Giumarra reports steady growth of 14 to 15 percent every year on its watermelon production. “This year, we are projecting a 20 percent increase in volume for the fall/winter program and a 25 percent increase for the spring/summer program,” says Munguia.
Watermelon is a large volume item for Fresh Farms as well but table grapes represents Fresh Farms’ No. 1 product from Mexico. The company also sees growth in other veg products. “Hard squashes are becoming a bigger deal for us including butternut, spaghetti, acorn and kabocha,” says Havel. “Green and colored bell peppers and English cucumbers are also increasing for us.”
The Western Mexico region offers opportunities for Vision to expand its grower direct deals. “This year, we are increasing our volume on honeydew, cantaloupes, cucumbers, squash, watermelon and bell peppers all marketed through our La Visiõn brand,” says Donald Souther, Vision’s vice president of marketing and sales development in Los Angeles.
Ciruli reports expected increases in avocado and berry volume as demand remains strong and as more Mexican states produce and export. “The mango category is also expected to see double-digit growth in 2017.”
Trend 4: More Variety
A more sophisticated West Mexico industry is producing a greater variety of products. “We’re seeing more variety coming out of Mexico,” says Ciruli. “Whereas the traditional items include tomatoes, bell peppers, squash, cucumbers and eggplant, now we’re seeing an increase in items such as broccoli, cauliflower, avocados and berries.”
Northgate González takes advantage of growing options in unique products including colored bells, specialty squashes and specialty eggplants. “They’re developing these products as alternatives to the mainstream,” says Cano. “We’re also seeing more development of non-Hispanic ethnic items.”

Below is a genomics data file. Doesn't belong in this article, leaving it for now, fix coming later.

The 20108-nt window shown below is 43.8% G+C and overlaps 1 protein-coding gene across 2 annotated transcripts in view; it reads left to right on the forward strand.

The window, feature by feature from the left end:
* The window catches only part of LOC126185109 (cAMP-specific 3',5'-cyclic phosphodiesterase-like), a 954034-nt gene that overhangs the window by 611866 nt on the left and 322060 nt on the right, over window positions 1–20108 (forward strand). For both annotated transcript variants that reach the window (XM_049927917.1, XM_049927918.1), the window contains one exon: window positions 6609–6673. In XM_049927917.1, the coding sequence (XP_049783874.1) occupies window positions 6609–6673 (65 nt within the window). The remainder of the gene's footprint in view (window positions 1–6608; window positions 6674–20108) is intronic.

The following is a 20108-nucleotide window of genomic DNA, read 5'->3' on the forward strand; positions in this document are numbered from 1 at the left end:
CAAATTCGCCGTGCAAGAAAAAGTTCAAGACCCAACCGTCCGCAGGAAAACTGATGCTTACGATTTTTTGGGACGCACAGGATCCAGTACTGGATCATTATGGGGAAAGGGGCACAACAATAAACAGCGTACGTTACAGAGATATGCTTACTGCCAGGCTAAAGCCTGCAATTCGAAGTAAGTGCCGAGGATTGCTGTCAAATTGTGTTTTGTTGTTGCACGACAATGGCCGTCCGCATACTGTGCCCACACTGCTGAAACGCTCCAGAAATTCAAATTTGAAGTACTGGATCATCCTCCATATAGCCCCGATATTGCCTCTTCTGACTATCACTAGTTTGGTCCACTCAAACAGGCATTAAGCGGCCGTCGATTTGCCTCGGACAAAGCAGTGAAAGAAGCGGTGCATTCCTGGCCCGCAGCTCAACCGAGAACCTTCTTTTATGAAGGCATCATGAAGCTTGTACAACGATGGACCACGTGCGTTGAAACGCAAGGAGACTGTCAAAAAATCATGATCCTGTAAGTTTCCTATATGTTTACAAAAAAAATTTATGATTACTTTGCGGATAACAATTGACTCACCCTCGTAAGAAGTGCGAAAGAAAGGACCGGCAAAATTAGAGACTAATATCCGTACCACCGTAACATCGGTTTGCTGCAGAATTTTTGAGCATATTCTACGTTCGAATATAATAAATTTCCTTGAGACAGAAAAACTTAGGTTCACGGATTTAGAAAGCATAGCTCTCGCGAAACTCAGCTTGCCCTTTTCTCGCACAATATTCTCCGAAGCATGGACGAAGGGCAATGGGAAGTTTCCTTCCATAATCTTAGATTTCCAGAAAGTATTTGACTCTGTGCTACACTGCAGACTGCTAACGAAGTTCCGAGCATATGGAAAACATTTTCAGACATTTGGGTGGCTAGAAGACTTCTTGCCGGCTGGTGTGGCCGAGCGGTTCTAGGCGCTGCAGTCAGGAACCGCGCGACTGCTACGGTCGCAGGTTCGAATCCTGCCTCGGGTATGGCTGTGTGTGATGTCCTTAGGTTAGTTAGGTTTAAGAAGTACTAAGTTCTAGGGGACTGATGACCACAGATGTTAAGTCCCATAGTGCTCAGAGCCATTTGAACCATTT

New presentations of market staples create new opportunities. “We see greater interest in innovative packaging such as stoplight (tri-color) peppers in sleeves, totes or clams,” explains Bennen of Ta-De. “We had to expand our production to meet customer request.”
The more products Garrett’s IGA has available for sale, the more sales it does. “The more variety of products in produce the more likely we are to attract more customers,” explains Garrett. “Mexican produce provided a big share of this new variety.”
Ta-De sees greater interest in ethnic items and ingredients such as garlic. “We expanded our Red Lotus Asian-inspired brand to feature deeper categories in eggplant, peppers and more,” says Bennen. “While previously these items were relegated to the back of the department or to small specialty displays, retailers are now bringing these items front and center. This is a good strategy to introduce shoppers to a new item. For example, putting Chinese eggplant next to the regular Italian variety tells them it’s a good substitute.”
In retail tests this past season, Ta-De displayed its Rio Sonora Rose purple garlic bulbs next to the standard white at the same price point. “Shoppers typically preferred the purple or they purchased both, perhaps planning to use for different preps,” says Bennen. “This increases overall ring in the category rather than cannibalizing SKUs.”
Organics represent another tremendous growth opportunity according to Fresh Farm’s Havel. “Over the past two years, we saw an increase for organic product in all of our fruit and vegetable items,” he says. “Most good growers expanded their programs to make a percentage of their crops organic.”
Vision expects significant response to organic demand by West Mexico producers. “There is a great emphasis on organic crop production,” says Vision’s Acosta. “Soon, ethnic items including chili peppers and oriental vegetables will be produced organically.”